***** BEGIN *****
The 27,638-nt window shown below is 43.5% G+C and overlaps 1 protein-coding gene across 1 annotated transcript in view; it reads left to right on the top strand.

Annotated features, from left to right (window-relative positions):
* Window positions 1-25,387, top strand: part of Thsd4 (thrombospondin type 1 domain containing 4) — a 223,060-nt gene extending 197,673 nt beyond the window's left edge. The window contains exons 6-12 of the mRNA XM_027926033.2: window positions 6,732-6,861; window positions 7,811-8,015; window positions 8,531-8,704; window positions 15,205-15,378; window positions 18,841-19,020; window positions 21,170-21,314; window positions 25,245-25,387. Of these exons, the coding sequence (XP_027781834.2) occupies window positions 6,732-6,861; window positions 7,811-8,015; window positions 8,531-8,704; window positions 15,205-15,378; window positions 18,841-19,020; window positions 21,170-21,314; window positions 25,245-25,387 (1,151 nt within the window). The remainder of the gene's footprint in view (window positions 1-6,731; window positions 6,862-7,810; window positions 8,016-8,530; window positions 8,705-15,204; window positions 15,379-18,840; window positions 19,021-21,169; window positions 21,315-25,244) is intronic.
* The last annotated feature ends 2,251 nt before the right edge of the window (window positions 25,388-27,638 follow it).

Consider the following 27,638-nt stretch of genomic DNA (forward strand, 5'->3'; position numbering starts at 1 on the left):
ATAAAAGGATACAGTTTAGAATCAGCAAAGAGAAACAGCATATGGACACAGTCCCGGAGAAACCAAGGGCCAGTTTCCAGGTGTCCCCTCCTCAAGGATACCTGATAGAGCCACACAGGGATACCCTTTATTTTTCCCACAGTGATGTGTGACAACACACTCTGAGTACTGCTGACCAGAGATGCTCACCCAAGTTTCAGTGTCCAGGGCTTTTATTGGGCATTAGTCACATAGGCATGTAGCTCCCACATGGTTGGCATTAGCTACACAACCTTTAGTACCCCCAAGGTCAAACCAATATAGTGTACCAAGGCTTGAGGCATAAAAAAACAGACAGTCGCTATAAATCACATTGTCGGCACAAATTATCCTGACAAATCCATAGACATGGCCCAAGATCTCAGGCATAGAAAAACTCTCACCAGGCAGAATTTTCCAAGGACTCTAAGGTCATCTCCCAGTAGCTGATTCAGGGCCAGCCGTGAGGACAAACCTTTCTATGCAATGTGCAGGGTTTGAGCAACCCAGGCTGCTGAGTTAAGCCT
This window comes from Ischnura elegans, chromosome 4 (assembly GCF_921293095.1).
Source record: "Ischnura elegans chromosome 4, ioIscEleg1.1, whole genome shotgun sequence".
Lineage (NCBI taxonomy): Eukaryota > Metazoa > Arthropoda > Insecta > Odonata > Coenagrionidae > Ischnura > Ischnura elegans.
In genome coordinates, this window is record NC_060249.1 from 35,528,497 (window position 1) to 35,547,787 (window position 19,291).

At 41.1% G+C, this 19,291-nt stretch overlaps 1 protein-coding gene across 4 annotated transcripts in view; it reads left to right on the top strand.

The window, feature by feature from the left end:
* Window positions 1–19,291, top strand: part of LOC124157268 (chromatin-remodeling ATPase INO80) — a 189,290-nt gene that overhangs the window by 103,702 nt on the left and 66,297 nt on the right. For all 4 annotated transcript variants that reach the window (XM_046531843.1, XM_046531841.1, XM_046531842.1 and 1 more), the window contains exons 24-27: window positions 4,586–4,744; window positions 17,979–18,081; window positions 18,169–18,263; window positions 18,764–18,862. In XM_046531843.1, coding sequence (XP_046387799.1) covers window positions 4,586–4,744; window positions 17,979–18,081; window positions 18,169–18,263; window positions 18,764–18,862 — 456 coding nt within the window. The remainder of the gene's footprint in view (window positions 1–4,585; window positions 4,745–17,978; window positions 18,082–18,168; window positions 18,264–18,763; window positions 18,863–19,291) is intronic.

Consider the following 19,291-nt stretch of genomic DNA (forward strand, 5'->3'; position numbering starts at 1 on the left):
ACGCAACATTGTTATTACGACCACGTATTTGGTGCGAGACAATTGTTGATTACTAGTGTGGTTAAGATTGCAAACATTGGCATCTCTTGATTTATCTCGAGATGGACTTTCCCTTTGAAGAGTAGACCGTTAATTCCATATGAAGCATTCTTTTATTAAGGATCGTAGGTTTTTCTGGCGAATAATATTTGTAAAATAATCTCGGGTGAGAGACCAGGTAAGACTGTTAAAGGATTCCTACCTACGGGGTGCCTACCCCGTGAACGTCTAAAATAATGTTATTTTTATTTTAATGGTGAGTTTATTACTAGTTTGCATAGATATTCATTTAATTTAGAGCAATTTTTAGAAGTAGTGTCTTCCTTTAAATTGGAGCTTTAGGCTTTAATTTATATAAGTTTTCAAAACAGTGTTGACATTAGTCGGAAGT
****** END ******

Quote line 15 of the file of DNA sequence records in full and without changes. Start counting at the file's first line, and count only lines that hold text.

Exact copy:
ACGCAACATTGTTATTACGACCACGTATTTGGTGCGAGACAATTGTTGATTACTAGTGTGGTTAAGATTGCAAACATTGGCATCTCTTGATTTATCTCGAGATGGACTTTCCCTTTGAAGAGTAGACCGTTAATTCCATATGAAGCATTCTTTTATTAAGGATCGTAGGTTTTTCTGGCGAATAATATTTGTAAAATAATCTCGGGTGAGAGACCAGGTAAGACTGTTAAAGGATTCCTACCTACGGGGTGCCTACCCCGTGAACGTCTAAAATAATGTTATTTTTATTTTAATGGTGAGTTTATTACTAGTTTGCATAGATATTCATTTAATTTAGAGCAATTTTTAGAAGTAGTGTCTTCCTTTAAATTGGAGCTTTAGGCTTTAATTTATATAAGTTTTCAAAACAGTGTTGACATTAGTCGGAAGT